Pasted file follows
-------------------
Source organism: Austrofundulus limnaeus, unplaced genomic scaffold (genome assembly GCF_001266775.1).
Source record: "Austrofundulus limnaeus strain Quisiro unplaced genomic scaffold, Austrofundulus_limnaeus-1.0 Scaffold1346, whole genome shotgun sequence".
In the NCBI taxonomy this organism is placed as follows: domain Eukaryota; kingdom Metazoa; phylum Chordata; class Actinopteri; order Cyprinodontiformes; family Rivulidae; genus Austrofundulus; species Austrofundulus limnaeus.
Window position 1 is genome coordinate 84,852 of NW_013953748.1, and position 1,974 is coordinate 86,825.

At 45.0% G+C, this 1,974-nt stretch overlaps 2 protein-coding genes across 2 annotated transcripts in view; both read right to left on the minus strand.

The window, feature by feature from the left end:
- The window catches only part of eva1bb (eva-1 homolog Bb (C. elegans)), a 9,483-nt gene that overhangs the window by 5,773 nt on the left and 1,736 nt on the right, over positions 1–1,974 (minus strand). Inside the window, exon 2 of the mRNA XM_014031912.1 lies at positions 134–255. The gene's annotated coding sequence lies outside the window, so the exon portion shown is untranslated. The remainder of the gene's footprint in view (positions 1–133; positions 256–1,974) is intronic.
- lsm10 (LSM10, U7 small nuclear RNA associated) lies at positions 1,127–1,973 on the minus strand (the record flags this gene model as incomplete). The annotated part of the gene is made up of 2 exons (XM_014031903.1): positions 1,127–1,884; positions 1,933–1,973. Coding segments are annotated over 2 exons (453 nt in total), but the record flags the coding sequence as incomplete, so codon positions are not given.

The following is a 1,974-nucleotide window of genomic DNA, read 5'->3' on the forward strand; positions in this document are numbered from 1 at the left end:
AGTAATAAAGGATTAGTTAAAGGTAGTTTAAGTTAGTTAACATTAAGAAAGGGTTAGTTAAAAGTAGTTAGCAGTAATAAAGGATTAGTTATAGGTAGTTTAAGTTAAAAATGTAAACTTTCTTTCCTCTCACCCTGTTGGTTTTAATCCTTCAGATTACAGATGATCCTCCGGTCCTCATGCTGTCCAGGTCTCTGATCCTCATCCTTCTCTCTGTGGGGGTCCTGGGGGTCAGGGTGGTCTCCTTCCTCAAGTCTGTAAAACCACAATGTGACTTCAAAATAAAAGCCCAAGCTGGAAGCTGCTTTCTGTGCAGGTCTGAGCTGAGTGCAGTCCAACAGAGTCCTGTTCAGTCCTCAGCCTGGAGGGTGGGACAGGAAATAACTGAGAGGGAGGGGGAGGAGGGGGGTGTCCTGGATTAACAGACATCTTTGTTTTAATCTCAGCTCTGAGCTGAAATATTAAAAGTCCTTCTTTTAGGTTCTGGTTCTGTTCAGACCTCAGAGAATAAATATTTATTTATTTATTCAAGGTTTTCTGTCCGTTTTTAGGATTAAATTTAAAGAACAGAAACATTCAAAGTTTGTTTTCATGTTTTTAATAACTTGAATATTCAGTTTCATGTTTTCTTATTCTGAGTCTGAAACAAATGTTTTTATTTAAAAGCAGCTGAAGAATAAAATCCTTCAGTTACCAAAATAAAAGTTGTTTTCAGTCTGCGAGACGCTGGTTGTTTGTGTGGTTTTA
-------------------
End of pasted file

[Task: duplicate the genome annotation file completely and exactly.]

Source organism: Austrofundulus limnaeus, unplaced genomic scaffold (genome assembly GCF_001266775.1).
Source record: "Austrofundulus limnaeus strain Quisiro unplaced genomic scaffold, Austrofundulus_limnaeus-1.0 Scaffold1346, whole genome shotgun sequence".
In the NCBI taxonomy this organism is placed as follows: domain Eukaryota; kingdom Metazoa; phylum Chordata; class Actinopteri; order Cyprinodontiformes; family Rivulidae; genus Austrofundulus; species Austrofundulus limnaeus.
Window position 1 is genome coordinate 84,852 of NW_013953748.1, and position 1,974 is coordinate 86,825.

At 45.0% G+C, this 1,974-nt stretch overlaps 2 protein-coding genes across 2 annotated transcripts in view; both read right to left on the minus strand.

The window, feature by feature from the left end:
- The window catches only part of eva1bb (eva-1 homolog Bb (C. elegans)), a 9,483-nt gene that overhangs the window by 5,773 nt on the left and 1,736 nt on the right, over positions 1–1,974 (minus strand). Inside the window, exon 2 of the mRNA XM_014031912.1 lies at positions 134–255. The gene's annotated coding sequence lies outside the window, so the exon portion shown is untranslated. The remainder of the gene's footprint in view (positions 1–133; positions 256–1,974) is intronic.
- lsm10 (LSM10, U7 small nuclear RNA associated) lies at positions 1,127–1,973 on the minus strand (the record flags this gene model as incomplete). The annotated part of the gene is made up of 2 exons (XM_014031903.1): positions 1,127–1,884; positions 1,933–1,973. Coding segments are annotated over 2 exons (453 nt in total), but the record flags the coding sequence as incomplete, so codon positions are not given.

The following is a 1,974-nucleotide window of genomic DNA, read 5'->3' on the forward strand; positions in this document are numbered from 1 at the left end:
AGTAATAAAGGATTAGTTAAAGGTAGTTTAAGTTAGTTAACATTAAGAAAGGGTTAGTTAAAAGTAGTTAGCAGTAATAAAGGATTAGTTATAGGTAGTTTAAGTTAAAAATGTAAACTTTCTTTCCTCTCACCCTGTTGGTTTTAATCCTTCAGATTACAGATGATCCTCCGGTCCTCATGCTGTCCAGGTCTCTGATCCTCATCCTTCTCTCTGTGGGGGTCCTGGGGGTCAGGGTGGTCTCCTTCCTCAAGTCTGTAAAACCACAATGTGACTTCAAAATAAAAGCCCAAGCTGGAAGCTGCTTTCTGTGCAGGTCTGAGCTGAGTGCAGTCCAACAGAGTCCTGTTCAGTCCTCAGCCTGGAGGGTGGGACAGGAAATAACTGAGAGGGAGGGGGAGGAGGGGGGTGTCCTGGATTAACAGACATCTTTGTTTTAATCTCAGCTCTGAGCTGAAATATTAAAAGTCCTTCTTTTAGGTTCTGGTTCTGTTCAGACCTCAGAGAATAAATATTTATTTATTTATTCAAGGTTTTCTGTCCGTTTTTAGGATTAAATTTAAAGAACAGAAACATTCAAAGTTTGTTTTCATGTTTTTAATAACTTGAATATTCAGTTTCATGTTTTCTTATTCTGAGTCTGAAACAAATGTTTTTATTTAAAAGCAGCTGAAGAATAAAATCCTTCAGTTACCAAAATAAAAGTTGTTTTCAGTCTGCGAGACGCTGGTTGTTTGTGTGGTTTTA